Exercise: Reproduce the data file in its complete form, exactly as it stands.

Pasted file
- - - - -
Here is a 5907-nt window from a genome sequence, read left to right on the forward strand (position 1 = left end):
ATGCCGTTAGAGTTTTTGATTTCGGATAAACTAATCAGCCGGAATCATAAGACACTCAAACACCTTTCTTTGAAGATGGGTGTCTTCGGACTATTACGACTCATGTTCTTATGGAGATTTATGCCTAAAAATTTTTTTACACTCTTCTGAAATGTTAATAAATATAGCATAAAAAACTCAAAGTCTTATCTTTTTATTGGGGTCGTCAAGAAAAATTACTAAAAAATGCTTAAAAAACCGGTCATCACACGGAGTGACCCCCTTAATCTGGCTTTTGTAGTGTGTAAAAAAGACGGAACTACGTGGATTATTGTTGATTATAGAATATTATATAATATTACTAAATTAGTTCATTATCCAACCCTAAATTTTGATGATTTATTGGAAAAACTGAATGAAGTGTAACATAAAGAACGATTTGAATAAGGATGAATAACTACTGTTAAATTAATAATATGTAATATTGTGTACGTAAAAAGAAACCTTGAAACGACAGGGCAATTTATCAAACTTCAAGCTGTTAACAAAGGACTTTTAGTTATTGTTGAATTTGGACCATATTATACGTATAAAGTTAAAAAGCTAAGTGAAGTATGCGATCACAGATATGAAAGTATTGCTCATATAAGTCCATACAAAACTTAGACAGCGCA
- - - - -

Here is a 5907-nt window from a genome sequence, read left to right on the forward strand (position 1 = left end):
ATGCCGTTAGAGTTTTTGATTTCGGATAAACTAATCAGCCGGAATCATAAGACACTCAAACACCTTTCTTTGAAGATGGGTGTCTTCGGACTATTACGACTCATGTTCTTATGGAGATTTATGCCTAAAAATTTTTTTACACTCTTCTGAAATGTTAATAAATATAGCATAAAAAACTCAAAGTCTTATCTTTTTATTGGGGTCGTCAAGAAAAATTACTAAAAAATGCTTAAAAAACCGGTCATCACACGGAGTGACCCCCTTAATCTGGCTTTTGTAGTGTGTAAAAAAGACGGAACTACGTGGATTATTGTTGATTATAGAATATTATATAATATTACTAAATTAGTTCATTATCCAACCCTAAATTTTGATGATTTATTGGAAAAACTGAATGAAGTGTAACATAAAGAACGATTTGAATAAGGATGAATAACTACTGTTAAATTAATAATATGTAATATTGTGTACGTAAAAAGAAACCTTGAAACGACAGGGCAATTTATCAAACTTCAAGCTGTTAACAAAGGACTTTTAGTTATTGTTGAATTTGGACCATATTATACGTATAAAGTTAAAAAGCTAAGTGAAGTATGCGATCACAGATATGAAAGTATTGCTCATATAAGTCCATACAAAACTTAGACAGCGCA